This reminded me of a story that has provided me with the title of this chapter.  As you would expect, I was getting the hang of this international flying business and when I did it, I continued to do the extra things to assure safety and accuracy.  It was my job to help the rest of the crew to avoid mistakes that could harm anyone or get us in legal trouble.

I was on a flight to Cologne with one of my favorite captains, Mickey Finnegan.  Mick was a little older than me, but was very fit.  He was a blonde haired, Southern California surfer dude.  We liked to take long walks for exercise and entertainment on our longer layovers.  I can remember one such walk from our hotel in Narita, through some of the Japanese farm country.  On the flight in question, we were approaching the point where we coasted out at Gander, Newfoundland, when we were advised of a route change on the North Atlantic Tracks.  Unlike the North Pacific, the routes over the North Atlantic change every 12 hours.  This is because the Atlantic passenger flights all leave the US for Europe at about the same time, mid evening, and leave Europe at about the same time for the US, early afternoon.  In order to take advantage of the winds, the Tracks are located near the jet stream for greater airspeed eastbound and away from the jet stream for the westbound flights.

UPS flights were often flown at a time that was not the same as the mass exodus of passenger flights, so we were assigned a route outside the Tracks.  I think there were about 5 or 6 Tracks at any time.  Whether flying in or out of the tracks, our routes were designated by Latitude and Longitude.

On the flight with the Mickster, we had originally been assigned 49 degrees North latitude, 050 degrees West longitude as our initial point over the water.  The revision was to 50 North, 50 West.  We sometimes used a short hand and called it 50/50.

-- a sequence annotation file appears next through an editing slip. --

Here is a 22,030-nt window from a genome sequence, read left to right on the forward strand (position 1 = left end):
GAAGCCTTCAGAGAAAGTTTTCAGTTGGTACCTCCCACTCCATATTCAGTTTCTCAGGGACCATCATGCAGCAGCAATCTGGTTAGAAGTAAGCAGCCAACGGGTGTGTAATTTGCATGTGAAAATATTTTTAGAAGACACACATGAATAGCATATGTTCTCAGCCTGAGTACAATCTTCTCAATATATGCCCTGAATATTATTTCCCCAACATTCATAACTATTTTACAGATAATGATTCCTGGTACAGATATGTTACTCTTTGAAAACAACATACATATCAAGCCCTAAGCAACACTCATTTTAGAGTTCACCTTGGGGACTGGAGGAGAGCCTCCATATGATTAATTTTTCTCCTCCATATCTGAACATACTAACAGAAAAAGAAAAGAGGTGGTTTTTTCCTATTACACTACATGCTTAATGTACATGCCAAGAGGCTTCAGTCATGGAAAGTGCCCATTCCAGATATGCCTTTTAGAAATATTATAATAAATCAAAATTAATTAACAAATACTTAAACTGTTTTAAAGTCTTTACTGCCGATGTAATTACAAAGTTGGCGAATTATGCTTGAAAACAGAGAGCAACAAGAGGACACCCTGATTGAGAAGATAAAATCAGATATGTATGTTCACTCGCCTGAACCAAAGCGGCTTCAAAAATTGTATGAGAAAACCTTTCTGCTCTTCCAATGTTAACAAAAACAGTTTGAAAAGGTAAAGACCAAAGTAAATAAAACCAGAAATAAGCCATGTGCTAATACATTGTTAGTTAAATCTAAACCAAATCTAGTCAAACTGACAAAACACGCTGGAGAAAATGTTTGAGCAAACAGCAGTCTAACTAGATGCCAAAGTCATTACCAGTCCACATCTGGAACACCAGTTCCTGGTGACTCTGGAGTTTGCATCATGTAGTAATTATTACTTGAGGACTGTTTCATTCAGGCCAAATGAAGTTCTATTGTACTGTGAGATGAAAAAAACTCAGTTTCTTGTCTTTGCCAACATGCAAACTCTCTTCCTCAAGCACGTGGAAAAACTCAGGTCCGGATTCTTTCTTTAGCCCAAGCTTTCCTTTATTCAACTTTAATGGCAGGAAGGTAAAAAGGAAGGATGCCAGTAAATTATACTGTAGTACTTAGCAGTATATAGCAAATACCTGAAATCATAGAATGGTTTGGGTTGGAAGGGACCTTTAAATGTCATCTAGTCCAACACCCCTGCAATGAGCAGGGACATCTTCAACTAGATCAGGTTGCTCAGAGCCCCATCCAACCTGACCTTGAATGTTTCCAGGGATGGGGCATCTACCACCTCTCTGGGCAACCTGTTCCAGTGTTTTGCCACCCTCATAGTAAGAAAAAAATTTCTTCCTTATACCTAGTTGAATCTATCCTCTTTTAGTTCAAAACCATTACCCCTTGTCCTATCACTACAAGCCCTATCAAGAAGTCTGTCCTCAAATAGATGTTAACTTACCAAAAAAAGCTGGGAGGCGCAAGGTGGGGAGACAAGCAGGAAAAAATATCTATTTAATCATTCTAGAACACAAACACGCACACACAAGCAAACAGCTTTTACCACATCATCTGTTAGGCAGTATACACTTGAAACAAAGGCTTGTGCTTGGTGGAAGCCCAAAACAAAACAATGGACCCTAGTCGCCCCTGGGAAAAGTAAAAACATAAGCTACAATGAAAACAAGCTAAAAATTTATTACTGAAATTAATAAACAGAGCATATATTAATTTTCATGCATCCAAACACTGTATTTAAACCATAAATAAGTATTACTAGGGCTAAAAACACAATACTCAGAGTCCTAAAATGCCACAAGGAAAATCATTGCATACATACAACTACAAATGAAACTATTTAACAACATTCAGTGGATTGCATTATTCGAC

When we enter these fixes into our navigation equipment, one crew member does it and at least one other checks to see if it is correct.  We had a sharp guy as our flight engineer that day, Jim Sampson, and he was watching also.  It wasn't necessary, but I plotted the bearing from the VHF Omnidirectional Radio (VOR) at Gander to the 50/50 fix, then set that course in the window to assure that we were tracking correctly.  

We would be using Inertial Navigation Sytem (INS) equipment only for our over water navigation.   These older planes did not have satellite navigation back then.  INS was accurate enough and we had 3 of them to cross check accuracy with.  It was based on entering your position on the ramp with known coordinates.  Then, as you moved, the INSs sensed the accelerations and knew where you were.  If we flew for a while before coasting out, we could update the position as we flew over a known point.